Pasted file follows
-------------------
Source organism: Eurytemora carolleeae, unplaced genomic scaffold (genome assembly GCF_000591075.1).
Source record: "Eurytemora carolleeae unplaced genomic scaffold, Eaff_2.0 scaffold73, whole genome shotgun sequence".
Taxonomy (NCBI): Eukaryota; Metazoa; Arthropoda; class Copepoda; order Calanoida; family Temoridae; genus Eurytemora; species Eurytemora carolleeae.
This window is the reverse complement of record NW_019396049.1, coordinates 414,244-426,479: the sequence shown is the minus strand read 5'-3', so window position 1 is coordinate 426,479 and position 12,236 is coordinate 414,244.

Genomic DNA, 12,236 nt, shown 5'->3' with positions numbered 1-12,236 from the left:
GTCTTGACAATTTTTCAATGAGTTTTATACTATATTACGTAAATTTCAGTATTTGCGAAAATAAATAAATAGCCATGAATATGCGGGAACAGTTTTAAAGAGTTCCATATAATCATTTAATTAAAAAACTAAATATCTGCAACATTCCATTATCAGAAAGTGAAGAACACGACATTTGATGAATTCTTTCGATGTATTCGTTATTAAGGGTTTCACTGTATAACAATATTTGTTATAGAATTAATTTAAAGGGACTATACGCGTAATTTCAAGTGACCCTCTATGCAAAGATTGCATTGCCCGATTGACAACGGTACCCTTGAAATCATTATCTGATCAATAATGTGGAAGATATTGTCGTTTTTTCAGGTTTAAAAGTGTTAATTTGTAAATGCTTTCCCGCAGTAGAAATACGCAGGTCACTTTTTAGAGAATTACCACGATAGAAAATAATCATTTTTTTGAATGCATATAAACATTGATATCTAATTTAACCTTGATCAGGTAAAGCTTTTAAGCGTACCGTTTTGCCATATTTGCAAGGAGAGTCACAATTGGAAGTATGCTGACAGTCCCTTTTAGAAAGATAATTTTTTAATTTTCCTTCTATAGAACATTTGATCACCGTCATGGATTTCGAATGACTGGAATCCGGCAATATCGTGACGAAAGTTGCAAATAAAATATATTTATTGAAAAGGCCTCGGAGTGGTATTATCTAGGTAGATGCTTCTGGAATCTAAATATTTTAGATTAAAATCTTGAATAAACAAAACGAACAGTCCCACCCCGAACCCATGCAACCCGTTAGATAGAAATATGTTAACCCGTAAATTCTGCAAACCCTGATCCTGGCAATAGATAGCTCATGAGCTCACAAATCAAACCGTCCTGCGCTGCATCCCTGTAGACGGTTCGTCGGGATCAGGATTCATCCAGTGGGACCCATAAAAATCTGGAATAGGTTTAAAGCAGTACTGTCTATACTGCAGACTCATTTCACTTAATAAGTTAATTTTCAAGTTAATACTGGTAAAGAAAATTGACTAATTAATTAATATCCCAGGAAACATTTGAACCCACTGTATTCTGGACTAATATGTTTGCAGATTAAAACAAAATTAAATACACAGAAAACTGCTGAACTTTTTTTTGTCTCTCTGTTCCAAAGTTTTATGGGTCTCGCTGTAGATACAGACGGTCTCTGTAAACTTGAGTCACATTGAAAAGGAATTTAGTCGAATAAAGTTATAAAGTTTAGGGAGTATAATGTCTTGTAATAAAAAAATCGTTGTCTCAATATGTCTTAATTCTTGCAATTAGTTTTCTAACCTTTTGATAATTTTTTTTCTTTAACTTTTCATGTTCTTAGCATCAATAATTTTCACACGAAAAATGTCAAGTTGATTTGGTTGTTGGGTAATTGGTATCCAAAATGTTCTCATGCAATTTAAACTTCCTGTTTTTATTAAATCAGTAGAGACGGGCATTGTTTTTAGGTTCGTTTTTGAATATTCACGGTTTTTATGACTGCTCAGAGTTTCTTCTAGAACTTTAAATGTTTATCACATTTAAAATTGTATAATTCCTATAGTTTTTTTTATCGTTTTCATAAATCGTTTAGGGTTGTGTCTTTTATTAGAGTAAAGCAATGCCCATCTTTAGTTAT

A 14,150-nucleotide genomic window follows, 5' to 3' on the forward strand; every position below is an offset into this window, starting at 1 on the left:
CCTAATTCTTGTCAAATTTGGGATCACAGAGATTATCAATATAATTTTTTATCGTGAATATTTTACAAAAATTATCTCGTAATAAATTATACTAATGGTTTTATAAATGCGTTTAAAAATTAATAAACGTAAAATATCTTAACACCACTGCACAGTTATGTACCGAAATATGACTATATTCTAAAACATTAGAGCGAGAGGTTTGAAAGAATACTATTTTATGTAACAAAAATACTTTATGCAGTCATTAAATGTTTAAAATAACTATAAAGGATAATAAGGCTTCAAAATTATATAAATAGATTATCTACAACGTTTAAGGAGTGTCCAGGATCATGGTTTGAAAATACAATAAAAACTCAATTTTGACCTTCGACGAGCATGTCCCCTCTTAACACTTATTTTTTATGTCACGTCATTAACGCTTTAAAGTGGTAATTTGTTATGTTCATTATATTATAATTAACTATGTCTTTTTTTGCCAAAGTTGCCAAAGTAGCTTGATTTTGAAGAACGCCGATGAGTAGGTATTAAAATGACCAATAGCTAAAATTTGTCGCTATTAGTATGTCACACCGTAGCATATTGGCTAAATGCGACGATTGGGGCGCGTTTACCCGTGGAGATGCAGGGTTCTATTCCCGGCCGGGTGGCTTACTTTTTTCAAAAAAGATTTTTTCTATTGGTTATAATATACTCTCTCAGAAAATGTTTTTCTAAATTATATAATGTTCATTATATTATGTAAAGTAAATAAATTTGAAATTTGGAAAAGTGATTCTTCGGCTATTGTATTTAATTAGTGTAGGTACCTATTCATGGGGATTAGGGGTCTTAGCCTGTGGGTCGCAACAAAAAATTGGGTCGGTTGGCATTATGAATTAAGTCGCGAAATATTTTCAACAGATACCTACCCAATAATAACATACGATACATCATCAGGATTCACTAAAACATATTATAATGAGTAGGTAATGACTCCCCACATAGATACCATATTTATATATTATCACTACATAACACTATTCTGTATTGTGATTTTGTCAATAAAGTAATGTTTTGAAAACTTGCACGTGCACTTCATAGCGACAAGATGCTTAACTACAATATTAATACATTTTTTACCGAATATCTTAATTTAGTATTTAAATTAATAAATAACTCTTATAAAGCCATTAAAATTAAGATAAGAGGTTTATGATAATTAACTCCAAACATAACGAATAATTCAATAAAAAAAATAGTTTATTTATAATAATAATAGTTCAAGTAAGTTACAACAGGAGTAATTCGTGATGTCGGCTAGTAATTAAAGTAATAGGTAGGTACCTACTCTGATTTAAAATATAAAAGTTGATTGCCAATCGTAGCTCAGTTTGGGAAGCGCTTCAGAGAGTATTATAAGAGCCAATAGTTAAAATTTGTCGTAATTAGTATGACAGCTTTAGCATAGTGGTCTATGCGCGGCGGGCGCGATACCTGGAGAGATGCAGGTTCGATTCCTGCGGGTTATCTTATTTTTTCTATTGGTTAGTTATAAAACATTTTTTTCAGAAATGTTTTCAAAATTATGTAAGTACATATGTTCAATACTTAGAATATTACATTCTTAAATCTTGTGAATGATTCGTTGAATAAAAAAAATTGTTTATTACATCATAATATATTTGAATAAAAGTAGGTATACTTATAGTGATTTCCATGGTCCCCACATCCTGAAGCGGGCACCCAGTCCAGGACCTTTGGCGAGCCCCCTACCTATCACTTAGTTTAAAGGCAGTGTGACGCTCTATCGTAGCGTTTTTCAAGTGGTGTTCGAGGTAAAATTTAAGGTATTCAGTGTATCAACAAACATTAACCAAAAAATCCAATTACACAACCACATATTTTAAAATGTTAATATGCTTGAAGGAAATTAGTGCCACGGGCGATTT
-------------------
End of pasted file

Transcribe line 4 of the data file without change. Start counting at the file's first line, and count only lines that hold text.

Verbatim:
This window is the reverse complement of record NW_019396049.1, coordinates 414,244-426,479: the sequence shown is the minus strand read 5'-3', so window position 1 is coordinate 426,479 and position 12,236 is coordinate 414,244.